Bettas have both gills and a lung, betta fish just prefer not to use their gills. bettas can live for up to 4 years if taken care of and since they are tropical fish, they need a heater. you failed to mention that bettas are also picky eaters. you also may want to think about getting a low flow filter for your fish if you don't want to clean the bowl as often as you probably do now. I appreciate that you didn't stick your fish in a 1 gallon or smaller like some horrible people do, but next time you get a pet, do some research. if you can, do research on every aspect of that specific pet you want, even breeding. you can learn a thing or two from their habits if you find something off.

      • profile image

        Vignesh V 

        11 months ago

        can baboo be used as aquarium plant?

      • profile image

        wolfman jenkins 

        14 months ago

        I'm soon getting a pair of bettafish to breed they will have lots of babies. The babies will grow up and win 20 fights they will be 20-0 champions.

      • profile image

        CJ 

        14 months ago

        Doris, you said your Betta live 5 yrs but didnt tell us if they were in bowls and how you cared for them, water changes, food u use, etc

      • profile image

        Doris 

        16 months ago

        Hi, just read you blog. I enjoy it. I have had several betas, 12 to be exact, I guess I have been lucky, my betas seems to live longer then 2 years, my has lived around 5 to 6 years. My last one just died after 5 years and only because a friend moved from where I had him and placed her by the window. I found that it lives longer in certain areas of the house, I keep mine in the hallway, bedroom and the bathroom with different scenarios, sometimes with a plant, sometimes with just rocks.

      • profile image

        Evan Soles 

        16 months ago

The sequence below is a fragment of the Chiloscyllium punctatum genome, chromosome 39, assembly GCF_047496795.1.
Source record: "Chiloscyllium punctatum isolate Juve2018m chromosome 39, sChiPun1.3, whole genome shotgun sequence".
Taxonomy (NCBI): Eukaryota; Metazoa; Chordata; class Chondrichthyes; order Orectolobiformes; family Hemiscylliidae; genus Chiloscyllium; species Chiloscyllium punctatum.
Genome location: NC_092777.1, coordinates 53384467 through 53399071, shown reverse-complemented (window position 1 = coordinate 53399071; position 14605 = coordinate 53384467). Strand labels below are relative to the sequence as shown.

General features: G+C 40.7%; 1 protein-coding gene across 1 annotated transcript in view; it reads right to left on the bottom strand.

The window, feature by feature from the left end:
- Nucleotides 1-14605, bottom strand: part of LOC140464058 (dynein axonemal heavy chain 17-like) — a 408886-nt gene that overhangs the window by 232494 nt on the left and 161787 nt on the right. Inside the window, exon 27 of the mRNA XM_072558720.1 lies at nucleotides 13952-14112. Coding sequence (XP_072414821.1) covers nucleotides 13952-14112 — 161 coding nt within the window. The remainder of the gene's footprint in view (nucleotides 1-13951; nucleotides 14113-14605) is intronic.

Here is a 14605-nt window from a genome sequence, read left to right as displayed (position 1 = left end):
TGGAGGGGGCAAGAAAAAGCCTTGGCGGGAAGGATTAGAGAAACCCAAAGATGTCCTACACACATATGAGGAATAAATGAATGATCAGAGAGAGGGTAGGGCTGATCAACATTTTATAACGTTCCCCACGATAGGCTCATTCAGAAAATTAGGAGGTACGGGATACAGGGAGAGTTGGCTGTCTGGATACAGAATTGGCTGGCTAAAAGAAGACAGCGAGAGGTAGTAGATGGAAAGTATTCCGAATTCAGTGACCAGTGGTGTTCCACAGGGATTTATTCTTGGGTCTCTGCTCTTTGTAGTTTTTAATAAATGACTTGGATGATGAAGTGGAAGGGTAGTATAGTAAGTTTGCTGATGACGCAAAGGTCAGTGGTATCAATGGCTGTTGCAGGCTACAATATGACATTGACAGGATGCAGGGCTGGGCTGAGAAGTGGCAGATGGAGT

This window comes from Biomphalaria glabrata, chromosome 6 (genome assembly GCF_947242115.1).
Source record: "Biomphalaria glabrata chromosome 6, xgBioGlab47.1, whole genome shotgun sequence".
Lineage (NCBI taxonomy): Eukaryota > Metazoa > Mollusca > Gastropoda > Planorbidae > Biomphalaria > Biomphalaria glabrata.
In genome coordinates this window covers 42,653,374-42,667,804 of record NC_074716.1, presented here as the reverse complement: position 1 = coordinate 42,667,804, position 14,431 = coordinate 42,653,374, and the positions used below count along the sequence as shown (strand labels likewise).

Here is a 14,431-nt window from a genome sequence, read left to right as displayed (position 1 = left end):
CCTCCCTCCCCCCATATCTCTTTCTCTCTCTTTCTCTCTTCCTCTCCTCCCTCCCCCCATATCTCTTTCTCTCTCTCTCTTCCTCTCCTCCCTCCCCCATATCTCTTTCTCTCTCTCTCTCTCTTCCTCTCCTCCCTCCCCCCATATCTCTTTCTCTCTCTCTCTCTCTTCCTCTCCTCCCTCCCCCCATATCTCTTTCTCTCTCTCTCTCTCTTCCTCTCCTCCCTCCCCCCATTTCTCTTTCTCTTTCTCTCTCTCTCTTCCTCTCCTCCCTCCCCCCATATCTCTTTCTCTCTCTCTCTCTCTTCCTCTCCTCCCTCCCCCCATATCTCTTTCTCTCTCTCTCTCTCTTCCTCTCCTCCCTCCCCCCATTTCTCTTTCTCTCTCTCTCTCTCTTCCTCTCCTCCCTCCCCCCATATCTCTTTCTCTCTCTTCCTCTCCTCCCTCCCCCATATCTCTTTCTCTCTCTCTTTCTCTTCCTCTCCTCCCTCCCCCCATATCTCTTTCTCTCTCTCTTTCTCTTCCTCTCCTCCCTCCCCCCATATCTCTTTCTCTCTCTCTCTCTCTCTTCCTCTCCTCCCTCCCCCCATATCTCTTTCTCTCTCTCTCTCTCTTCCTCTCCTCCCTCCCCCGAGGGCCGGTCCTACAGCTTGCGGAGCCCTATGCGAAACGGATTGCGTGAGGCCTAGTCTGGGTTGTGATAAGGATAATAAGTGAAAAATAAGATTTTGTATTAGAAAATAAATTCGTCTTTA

This may sound dumb but I didn't read it so is it lucky Bamboo

      • Aquatic Guru profile image

        Aquatic Guru 

        17 months ago from Goodspring, Tennessee

        Hi again Pamela, I have done a lot of trials with Betta and have successfully bred and raised many . I have found that occasionally a Betta seems unhappy in a smaller home but I have also raised many in a 1 gallon 2 gallon 3 gallon up to 5 and 10 gallon containers . To me every Betta has a different personality which I find enlightening and fascinating. I see you have many critics with specific guidelines they seem to demand . I have been in the aquarium hobby for over 30 years and my guideline is this, if a Betta has bright colors healthy appetite and is energetic then that Betta is not stressed . I admire your sticking to your guns with your bamboo set up . You are interacting with your fish and you take time to care for him. Your little Betta seems happy and healthy. I have had them live for 3 years in a 2 gallon container looking and acting healthy their whole life and have successfully bred them in a 2 gallon container. I wish you continued success with your Betta keeping !

      • profile image

        Ruth 

        17 months ago

        Thank you all your tips are greatly appreciated i love bettas and bamboo plants now i can have both together

      • Pamela N Red profile imageAUTHOR

        Pamela N Red 

        17 months ago from Oklahoma

        In the wild, bettas live in a tiny puddle not much bigger than they are with no filtration system. They are very hardy fish with minimal care needed. I've raised them for years without any problems.

      • profile image

        Caitlin1986 

        18 months ago

        A betta needs filtration in order to live a happy healthy life. Before buying a betta u should have a tank (5gallons preferably..no less than 2.5gallons) that has an eastablished nitrogen cycle. Beneficial bacteria needs to be established so that it will turn ammonia in2 nitrite and then in2 the less harmful nitrate which u remove by doing a partial water change. High levels of ammonia and/or nitrite can kill your fish...it would be like us swimming in a kiddy pool of water and large amounts of waste. You also should invest in the API Freshwater Master Test Kit so u can regularly check ur water parameters 2 make sure water quality is pristine. If u r keeping a betta in a bowl with no filtration u should be doing 100% water changes daily 2 keep the ammonia low. Bad water quality is the leading cause of disease and death among fish. You cant just buy a fish and throw it in some bottled water expecting it 2 thrive. As a responsible fish owner u need 2 meet the water quality specifications that every fish deserves...u r in fact trying to mimic nature. Please ppl do ur research.

      • profile image

        Theresa Dietz 

        19 months ago